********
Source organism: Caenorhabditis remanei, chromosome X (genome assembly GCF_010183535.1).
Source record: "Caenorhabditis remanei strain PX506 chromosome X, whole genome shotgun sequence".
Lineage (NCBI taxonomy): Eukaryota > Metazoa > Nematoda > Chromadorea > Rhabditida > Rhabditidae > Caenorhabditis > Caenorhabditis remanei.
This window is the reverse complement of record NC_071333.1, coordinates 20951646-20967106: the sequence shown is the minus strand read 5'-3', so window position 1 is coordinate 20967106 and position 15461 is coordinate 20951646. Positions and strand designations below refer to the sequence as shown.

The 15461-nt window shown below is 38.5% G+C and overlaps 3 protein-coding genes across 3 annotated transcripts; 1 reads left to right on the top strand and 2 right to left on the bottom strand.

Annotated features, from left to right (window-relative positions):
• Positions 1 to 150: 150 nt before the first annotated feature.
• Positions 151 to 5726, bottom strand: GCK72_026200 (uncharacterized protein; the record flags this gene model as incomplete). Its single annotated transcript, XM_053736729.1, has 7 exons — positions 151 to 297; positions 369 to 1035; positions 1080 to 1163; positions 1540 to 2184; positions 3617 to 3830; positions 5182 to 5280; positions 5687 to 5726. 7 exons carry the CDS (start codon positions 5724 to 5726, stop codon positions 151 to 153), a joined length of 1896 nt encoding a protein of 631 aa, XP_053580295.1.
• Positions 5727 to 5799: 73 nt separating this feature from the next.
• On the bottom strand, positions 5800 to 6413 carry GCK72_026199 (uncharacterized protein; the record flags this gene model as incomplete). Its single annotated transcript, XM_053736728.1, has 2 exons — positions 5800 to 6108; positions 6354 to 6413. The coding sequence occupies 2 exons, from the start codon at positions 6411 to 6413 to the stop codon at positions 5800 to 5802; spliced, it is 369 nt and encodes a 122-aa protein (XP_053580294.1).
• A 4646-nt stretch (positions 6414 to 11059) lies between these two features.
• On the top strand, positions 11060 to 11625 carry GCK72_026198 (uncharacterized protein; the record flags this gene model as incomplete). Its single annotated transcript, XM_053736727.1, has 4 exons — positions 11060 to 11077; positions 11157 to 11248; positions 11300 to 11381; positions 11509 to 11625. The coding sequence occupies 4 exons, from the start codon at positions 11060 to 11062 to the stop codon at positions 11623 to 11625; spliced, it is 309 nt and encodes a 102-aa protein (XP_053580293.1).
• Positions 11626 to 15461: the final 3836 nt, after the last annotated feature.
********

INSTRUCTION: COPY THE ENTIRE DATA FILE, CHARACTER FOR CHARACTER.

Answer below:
Source organism: Caenorhabditis remanei, chromosome X (genome assembly GCF_010183535.1).
Source record: "Caenorhabditis remanei strain PX506 chromosome X, whole genome shotgun sequence".
Lineage (NCBI taxonomy): Eukaryota > Metazoa > Nematoda > Chromadorea > Rhabditida > Rhabditidae > Caenorhabditis > Caenorhabditis remanei.
This window is the reverse complement of record NC_071333.1, coordinates 20951646-20967106: the sequence shown is the minus strand read 5'-3', so window position 1 is coordinate 20967106 and position 15461 is coordinate 20951646. Positions and strand designations below refer to the sequence as shown.

The 15461-nt window shown below is 38.5% G+C and overlaps 3 protein-coding genes across 3 annotated transcripts; 1 reads left to right on the top strand and 2 right to left on the bottom strand.

Annotated features, from left to right (window-relative positions):
• Positions 1 to 150: 150 nt before the first annotated feature.
• Positions 151 to 5726, bottom strand: GCK72_026200 (uncharacterized protein; the record flags this gene model as incomplete). Its single annotated transcript, XM_053736729.1, has 7 exons — positions 151 to 297; positions 369 to 1035; positions 1080 to 1163; positions 1540 to 2184; positions 3617 to 3830; positions 5182 to 5280; positions 5687 to 5726. 7 exons carry the CDS (start codon positions 5724 to 5726, stop codon positions 151 to 153), a joined length of 1896 nt encoding a protein of 631 aa, XP_053580295.1.
• Positions 5727 to 5799: 73 nt separating this feature from the next.
• On the bottom strand, positions 5800 to 6413 carry GCK72_026199 (uncharacterized protein; the record flags this gene model as incomplete). Its single annotated transcript, XM_053736728.1, has 2 exons — positions 5800 to 6108; positions 6354 to 6413. The coding sequence occupies 2 exons, from the start codon at positions 6411 to 6413 to the stop codon at positions 5800 to 5802; spliced, it is 369 nt and encodes a 122-aa protein (XP_053580294.1).
• A 4646-nt stretch (positions 6414 to 11059) lies between these two features.
• On the top strand, positions 11060 to 11625 carry GCK72_026198 (uncharacterized protein; the record flags this gene model as incomplete). Its single annotated transcript, XM_053736727.1, has 4 exons — positions 11060 to 11077; positions 11157 to 11248; positions 11300 to 11381; positions 11509 to 11625. The coding sequence occupies 4 exons, from the start codon at positions 11060 to 11062 to the stop codon at positions 11623 to 11625; spliced, it is 309 nt and encodes a 102-aa protein (XP_053580293.1).
• Positions 11626 to 15461: the final 3836 nt, after the last annotated feature.